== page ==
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I'm creating a server/client echo program. The client reads a string, sends to the server and the server sends the string back to the client.

Data structures:

typedef struct writeStruct
    FILE *wsock;
    int sockfd;
} writeStruct;

typedef struct readStruct
    FILE *rsock;
    int sockfd;
 } readStruct;

Part of the main function:

    writeStruct *writeData;
    readStruct *readData;
    writeData = malloc(sizeof(writeData));
    readData = malloc(sizeof(readData));

    pthread_t write;
    pthread_t read;

    FILE *rsock, *wsock;

    int sockfd;
    sockfd = socket(AF_INET, SOCK_STREAM, 0);

    rsock = fdopen(sockfd, "r");
    wsock = fdopen(sockfd, "w");

    writeData->wsock = wsock;
    readData->rsock = rsock;

    writeData->sockfd = sockfd;
    readData->sockfd = sockfd;

    pthread_create(&write, NULL, writeProcess, (void*)writeData);
    pthread_create(&read, NULL, readProcess, (void*)readData);

    pthread_join(write, NULL);
    pthread_join(read, NULL);

And the functions:

Write function:

void *writeProcess(void *writeData)
    FILE *wsock = ((writeStruct*)writeData)->wsock;
    int sockfd = ((writeStruct*)writeData)->sockfd;
    int success = 0;
    char *buf = malloc(sizeof(char) * MAXDATASIZE);

    while(fgets(buf, MAXDATASIZE, stdin) != NULL)
        fputs(buf, wsock);
    fputs(buf, wsock);
    shutdown(sockfd, SHUT_WR);

Read function:

void *readProcess(void *readData)
    FILE *rsock = ((readStruct*)readData)->rsock;
    int sockfd = ((readStruct*)readData)->sockfd;
    char *rcv, *rcvAux;
    rcv = malloc(sizeof(char) * MAXDATASIZE);
    rcvAux = malloc(sizeof(char) * MAXDATASIZE);

    rcvAux = fgets(rcv, MAXDATASIZE, rsock);
    while(rcvAux != NULL)
        numCharsRcv += strlen(rcv);
        printf("%s", rcv);
        rcvAux = fgets(rcv, MAXDATASIZE, rsock);
    printf("%s", rcv);

It happens that writeProcess() works fine but readProcess() doesn't, apparently rsock gets an invalid memory address and I get Segmentation Fault.

Sorry, I have omitted some parts of the code, it would be very long.

Actually, I'm connecting the socket and the write function is working, but when it enters in the read function the file pointer loses its reference, at least I've seen this when debugging with GDB.

This problem has started occurring just after I have added the threads, when it was running on a single process it was working just fine

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For one thing, calling fflush on a FILE open for reading is undefined behavior... Even if it doesn't horribly crash it's not going to do what you want. Who taught you to use fflush like this? –  R.. Sep 14 '11 at 20:32
@R..: good point! However, I believe it sets errno (EBADF?) instead. Not sure if it's really undefined. Anyway, I think that grants a real answer. –  jweyrich Sep 14 '11 at 20:37
1 "If stream points to an output stream or an update stream in which the most recent operation was not input, the fflush function causes any unwritten data for that stream to be delivered to the host environment to be written to the file; otherwise, the behavior is undefined." –  R.. Sep 14 '11 at 20:44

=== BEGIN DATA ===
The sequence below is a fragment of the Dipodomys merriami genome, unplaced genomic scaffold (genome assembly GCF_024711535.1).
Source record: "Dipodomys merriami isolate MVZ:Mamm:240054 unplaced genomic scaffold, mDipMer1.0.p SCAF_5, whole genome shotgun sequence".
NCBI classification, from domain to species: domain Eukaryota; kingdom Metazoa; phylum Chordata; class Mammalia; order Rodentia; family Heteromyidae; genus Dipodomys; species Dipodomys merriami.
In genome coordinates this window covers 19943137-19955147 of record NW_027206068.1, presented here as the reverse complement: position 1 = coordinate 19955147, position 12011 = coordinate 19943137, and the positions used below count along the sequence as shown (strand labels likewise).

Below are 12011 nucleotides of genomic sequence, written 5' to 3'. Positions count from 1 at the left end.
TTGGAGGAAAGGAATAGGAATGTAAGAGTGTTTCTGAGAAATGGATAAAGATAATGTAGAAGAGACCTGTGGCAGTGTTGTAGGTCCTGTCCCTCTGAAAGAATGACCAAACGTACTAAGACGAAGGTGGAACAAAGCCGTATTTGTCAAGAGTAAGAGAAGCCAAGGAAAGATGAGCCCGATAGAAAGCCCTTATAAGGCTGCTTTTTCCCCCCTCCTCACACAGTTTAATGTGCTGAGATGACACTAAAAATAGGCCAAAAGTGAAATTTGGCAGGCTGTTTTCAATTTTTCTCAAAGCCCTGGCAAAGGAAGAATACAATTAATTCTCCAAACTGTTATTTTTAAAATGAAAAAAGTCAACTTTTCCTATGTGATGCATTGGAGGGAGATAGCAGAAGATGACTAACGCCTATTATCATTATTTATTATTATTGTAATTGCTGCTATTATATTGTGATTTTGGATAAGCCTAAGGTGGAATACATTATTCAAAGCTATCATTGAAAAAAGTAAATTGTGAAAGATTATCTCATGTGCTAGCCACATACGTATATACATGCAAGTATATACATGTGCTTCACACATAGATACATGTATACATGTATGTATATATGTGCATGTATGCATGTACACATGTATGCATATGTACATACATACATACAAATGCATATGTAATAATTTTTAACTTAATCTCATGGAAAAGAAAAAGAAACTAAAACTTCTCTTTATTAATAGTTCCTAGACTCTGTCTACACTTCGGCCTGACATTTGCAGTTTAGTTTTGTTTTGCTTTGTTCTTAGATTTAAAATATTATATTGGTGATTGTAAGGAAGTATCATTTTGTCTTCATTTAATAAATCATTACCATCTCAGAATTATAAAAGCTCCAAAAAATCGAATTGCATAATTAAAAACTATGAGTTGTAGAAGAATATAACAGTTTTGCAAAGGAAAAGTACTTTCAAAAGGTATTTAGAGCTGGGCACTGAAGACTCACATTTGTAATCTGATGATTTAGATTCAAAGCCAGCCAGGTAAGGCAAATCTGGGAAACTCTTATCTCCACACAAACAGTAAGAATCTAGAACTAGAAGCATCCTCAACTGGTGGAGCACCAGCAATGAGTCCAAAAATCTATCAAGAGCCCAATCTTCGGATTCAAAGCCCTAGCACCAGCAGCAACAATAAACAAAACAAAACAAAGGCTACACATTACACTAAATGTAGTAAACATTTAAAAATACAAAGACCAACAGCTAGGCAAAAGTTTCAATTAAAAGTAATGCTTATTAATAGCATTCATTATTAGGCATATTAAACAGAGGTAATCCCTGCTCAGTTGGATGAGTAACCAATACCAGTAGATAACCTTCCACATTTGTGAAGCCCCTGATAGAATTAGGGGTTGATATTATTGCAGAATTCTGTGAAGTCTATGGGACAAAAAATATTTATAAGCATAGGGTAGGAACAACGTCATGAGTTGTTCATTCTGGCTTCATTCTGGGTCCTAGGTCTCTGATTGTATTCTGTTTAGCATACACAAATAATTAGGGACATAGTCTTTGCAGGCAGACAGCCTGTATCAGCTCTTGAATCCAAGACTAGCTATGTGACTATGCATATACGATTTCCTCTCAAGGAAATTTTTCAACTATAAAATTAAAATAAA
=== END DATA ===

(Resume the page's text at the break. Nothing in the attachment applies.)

@R..: oh, I'm wrong :) Thanks for looking it up!! –  jweyrich Sep 14 '11 at 20:47

3 Answers 3

int sockfd;
sockfd = socket(AF_INET, SOCK_STREAM, 0);

The above creates a disconnected TCP socket.

rsock = fdopen(sockfd, "r");
wsock = fdopen(sockfd, "w");

These open the same disconnected socket as two dysfunctional FILE*.

You need two different connected sockets to start with.

If the code you posted is a complete program, I can't see how it is supposed to work. Both reader and writer start with fgets() which should block them forever, since there would be no data.

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+1 This is probably the main problem... –  R.. Sep 14 '11 at 20:53

Point 1 below is likely to be the real cause of your segmentation fault:

  1. fgets appends a null character to the end of the stored string. This means that you have to pass MAXDATASIZE-1 instead of MAXDATASIZE, otherwise an overflow may occur.

  2. Some might claim your program is leaking memory because you're assigning the return of fgets to rcvAux, which itself was pointing to another memory address that you manually allocated. After this assignment you won't be able to free it because the address of that allocated memory is lost.

  3. You are not checking the return values for socket() nor fdopen(). And you are not closing sockfd before exiting the application.


As pointed by R.. in comments, using fflush on non-writeable file-descriptor is undefined behavior.

Your code snippet doesn't show any connect() or bind()+listen()+accept() either. Your socket should first be connected in order to perform read and/or write operations. Checking the return values of each operation would have caught that.

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Even on a writable file descriptor, fflush is UB if it's in "reading mode" (if the last operation was a read). And to switch between reading/writing, you need an intervening successful seek operation. –  R.. Sep 14 '11 at 20:52
Hmm, right. So one is only allowed to fflush if it's guaranteed the last operation on the fd was a write. Gotta go now, but later I'll update the answer to mention this. Thanks again! :) –  jweyrich Sep 14 '11 at 21:03
Or if the file is newly opened or just had a successful seek (so it's doing neither reading nor writing). The important point is that if there's potentially-buffered data for reading, fflush is not allowed (you can think of the reason as being that fflush pertains to write buffers, whereas the buffers are tied up by read-mode). –  R.. Sep 14 '11 at 21:12

I would start by checking if both fdopen() return good values, and bail if not.

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